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On the Table 2016 Expands Impact, Reveals Insights into Causes, Issues Chicagoans Care About Most


CHICAGO September 29, 2016 The Chicago Community Trust today released a report from the University of Illinois at Chicago’s Institute for Policy and Civic Engagement (IPCE) assessing the impact of the third year of On the Table conversations in 2016. The report details who participated in On the Table gatherings on May 10, 2016, key issues discussed, as well as where and how respondents plan to take action moving forward.

More than 55,000 people participated in 3,500 mealtime conversations as part of the civic engagement initiative – across the city and suburbs; in offices, churches, schools and homes; over breakfast, lunch, snacks and dinner.

“Over the past three years, we’ve seen tens of thousands of people come together to have diverse conversations about pressing community issues and how we can collectively improve the places in which we live,” said Terry Mazany, president and CEO of The Chicago Community Trust. “IPCE has been an invaluable partner to us each year in assessing the impact of these conversations and highlighting what Chicagoland residents care about most, and where they see themselves taking action.”

According to the study, which was based on a survey of nearly 4,000 participants, when respondents were asked to name the most important issues currently facing their community, over half (53%) identified challenges associated with the judicial system and public safety, nearly half (44%) identified economic issues and poverty, one-third (33%) expressed concern about equity and social inclusion and 32 percent were troubled by problems within education and youth development.

Despite the challenging issues identified by respondents, an overwhelming amount – 81 percent – believes they have some or a great deal of power in bringing about change.

On the Table participants are a highly engaged and motivated group of people,” said Mazany. “As our region’s largest community foundation, understanding what issues they care about as well as where and how they are civically involved is both interesting and imperative for the Trust.”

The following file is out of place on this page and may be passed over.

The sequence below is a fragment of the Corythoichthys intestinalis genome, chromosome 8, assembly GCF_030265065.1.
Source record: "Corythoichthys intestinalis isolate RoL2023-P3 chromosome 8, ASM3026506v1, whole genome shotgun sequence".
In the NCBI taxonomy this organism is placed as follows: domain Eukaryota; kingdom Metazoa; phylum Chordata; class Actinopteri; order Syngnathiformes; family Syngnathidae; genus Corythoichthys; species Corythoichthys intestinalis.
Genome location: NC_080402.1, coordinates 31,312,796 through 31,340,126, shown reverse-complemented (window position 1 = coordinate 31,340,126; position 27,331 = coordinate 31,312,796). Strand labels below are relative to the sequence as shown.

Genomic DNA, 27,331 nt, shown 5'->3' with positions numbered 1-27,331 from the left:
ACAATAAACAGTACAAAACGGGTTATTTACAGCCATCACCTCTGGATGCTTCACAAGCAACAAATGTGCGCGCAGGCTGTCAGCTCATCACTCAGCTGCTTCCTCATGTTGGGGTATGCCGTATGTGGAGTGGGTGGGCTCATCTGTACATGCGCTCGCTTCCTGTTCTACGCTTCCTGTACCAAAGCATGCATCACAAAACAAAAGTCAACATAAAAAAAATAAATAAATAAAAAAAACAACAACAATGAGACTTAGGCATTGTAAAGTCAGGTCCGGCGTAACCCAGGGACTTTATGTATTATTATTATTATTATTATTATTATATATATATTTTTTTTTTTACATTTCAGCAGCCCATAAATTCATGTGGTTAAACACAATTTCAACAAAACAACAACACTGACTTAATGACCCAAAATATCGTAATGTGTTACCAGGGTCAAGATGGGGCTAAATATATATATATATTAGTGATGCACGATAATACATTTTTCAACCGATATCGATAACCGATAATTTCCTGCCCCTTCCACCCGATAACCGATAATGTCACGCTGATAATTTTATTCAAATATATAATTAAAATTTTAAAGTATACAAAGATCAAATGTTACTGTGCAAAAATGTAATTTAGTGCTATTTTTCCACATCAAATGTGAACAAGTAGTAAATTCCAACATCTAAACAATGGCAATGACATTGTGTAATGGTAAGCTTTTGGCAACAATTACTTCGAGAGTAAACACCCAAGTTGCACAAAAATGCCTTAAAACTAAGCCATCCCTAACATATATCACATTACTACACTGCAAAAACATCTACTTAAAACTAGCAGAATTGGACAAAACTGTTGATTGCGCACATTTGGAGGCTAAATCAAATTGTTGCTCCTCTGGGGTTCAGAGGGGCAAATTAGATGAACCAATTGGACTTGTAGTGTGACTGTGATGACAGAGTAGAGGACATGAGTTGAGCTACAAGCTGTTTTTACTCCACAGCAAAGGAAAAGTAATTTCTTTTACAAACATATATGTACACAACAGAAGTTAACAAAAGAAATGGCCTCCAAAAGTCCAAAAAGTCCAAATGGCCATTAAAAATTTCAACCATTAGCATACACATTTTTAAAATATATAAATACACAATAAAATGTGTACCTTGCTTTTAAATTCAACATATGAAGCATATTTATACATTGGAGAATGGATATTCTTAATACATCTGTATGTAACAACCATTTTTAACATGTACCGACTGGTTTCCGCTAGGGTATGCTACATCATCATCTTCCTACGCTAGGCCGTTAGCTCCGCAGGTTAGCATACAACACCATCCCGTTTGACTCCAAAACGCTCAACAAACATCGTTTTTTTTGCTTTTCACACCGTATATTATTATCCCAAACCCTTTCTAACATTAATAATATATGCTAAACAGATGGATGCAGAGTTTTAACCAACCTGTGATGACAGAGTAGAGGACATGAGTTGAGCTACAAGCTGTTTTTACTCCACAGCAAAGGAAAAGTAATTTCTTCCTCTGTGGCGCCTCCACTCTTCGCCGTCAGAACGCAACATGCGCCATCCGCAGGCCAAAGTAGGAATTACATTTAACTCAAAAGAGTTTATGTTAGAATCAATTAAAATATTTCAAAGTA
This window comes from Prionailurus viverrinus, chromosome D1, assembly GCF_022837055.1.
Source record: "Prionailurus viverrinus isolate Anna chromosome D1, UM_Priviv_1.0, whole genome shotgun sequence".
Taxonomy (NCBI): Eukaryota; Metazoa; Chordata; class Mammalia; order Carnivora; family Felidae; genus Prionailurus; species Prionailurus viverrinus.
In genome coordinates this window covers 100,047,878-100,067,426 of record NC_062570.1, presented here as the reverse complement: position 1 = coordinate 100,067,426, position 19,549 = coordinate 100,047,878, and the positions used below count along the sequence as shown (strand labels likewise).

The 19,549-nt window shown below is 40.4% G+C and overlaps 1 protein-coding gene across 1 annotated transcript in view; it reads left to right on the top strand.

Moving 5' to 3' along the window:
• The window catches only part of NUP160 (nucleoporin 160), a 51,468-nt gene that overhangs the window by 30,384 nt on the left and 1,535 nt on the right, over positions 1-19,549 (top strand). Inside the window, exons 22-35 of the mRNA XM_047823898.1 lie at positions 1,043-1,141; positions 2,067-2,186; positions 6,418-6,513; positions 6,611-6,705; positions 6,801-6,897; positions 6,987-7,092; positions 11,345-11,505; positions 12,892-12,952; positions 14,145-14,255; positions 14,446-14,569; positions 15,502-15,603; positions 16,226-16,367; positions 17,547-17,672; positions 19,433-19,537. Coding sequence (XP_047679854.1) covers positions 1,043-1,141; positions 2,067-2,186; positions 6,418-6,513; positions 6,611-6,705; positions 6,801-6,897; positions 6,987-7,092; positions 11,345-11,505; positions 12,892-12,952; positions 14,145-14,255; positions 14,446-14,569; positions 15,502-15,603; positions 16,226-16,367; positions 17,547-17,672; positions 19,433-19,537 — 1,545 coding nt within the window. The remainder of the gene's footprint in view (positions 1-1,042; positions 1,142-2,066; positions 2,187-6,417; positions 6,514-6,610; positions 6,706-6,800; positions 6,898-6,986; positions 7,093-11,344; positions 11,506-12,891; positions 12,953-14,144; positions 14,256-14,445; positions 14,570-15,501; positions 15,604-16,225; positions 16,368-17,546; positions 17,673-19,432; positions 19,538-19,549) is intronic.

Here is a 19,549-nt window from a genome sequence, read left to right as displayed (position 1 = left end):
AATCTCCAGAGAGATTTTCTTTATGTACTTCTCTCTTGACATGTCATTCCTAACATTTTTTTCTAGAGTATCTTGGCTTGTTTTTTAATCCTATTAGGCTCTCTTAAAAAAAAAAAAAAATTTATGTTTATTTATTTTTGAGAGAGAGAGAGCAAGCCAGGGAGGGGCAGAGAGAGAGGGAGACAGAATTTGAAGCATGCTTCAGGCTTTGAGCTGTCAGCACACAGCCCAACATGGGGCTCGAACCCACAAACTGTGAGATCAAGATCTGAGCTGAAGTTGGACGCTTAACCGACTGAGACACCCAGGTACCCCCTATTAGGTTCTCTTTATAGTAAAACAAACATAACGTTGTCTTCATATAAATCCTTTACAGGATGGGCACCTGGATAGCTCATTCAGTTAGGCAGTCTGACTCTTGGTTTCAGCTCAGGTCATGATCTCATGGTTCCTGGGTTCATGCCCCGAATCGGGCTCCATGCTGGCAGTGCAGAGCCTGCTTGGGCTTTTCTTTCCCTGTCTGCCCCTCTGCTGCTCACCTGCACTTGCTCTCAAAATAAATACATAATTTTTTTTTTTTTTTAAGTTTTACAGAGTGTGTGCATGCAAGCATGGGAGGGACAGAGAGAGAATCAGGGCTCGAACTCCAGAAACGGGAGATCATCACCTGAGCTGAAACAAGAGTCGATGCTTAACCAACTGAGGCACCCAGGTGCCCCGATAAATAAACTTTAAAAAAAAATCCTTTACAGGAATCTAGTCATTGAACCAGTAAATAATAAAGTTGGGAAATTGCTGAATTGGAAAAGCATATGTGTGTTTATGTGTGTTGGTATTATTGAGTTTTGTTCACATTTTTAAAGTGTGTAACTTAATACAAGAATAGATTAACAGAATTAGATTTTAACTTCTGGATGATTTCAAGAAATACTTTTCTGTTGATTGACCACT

Other highlights from the 2016 survey results include:

  • On the Table increases understanding – 74 percent of respondents have a “somewhat” to “much better” understanding of issues facing their communities.
  • On the Table creates new, and lasting, connections – 68 percent of respondents spoke with one or more attendees they did not already know.
    • Out of returning 2015 participants, 57 percent participated in follow-up conversations over the past year, 46 percent stayed in contact with other attendees and 24 percent worked with one or more attendees on an idea.
  • On the Table inspires action – 91 percent of respondents are likely to take action regarding a new idea, concern or issue discussed in their conversation. 

“We’ve had the opportunity and advantage of collecting and analyzing participant data each year of On the Table – and witnessing firsthand the initiative’s growth and impact,” said Joseph Hoereth, director of IPCE. “When we look at the trends across the last three years, we can see that On the Table is about so much more than conversations at a single moment in time. These conversations have the power to spark change – participants are clearly discussing possibilities and planning to take action themselves. “

Keywords: Chicago Community Trust, community, community engagement, On The Table

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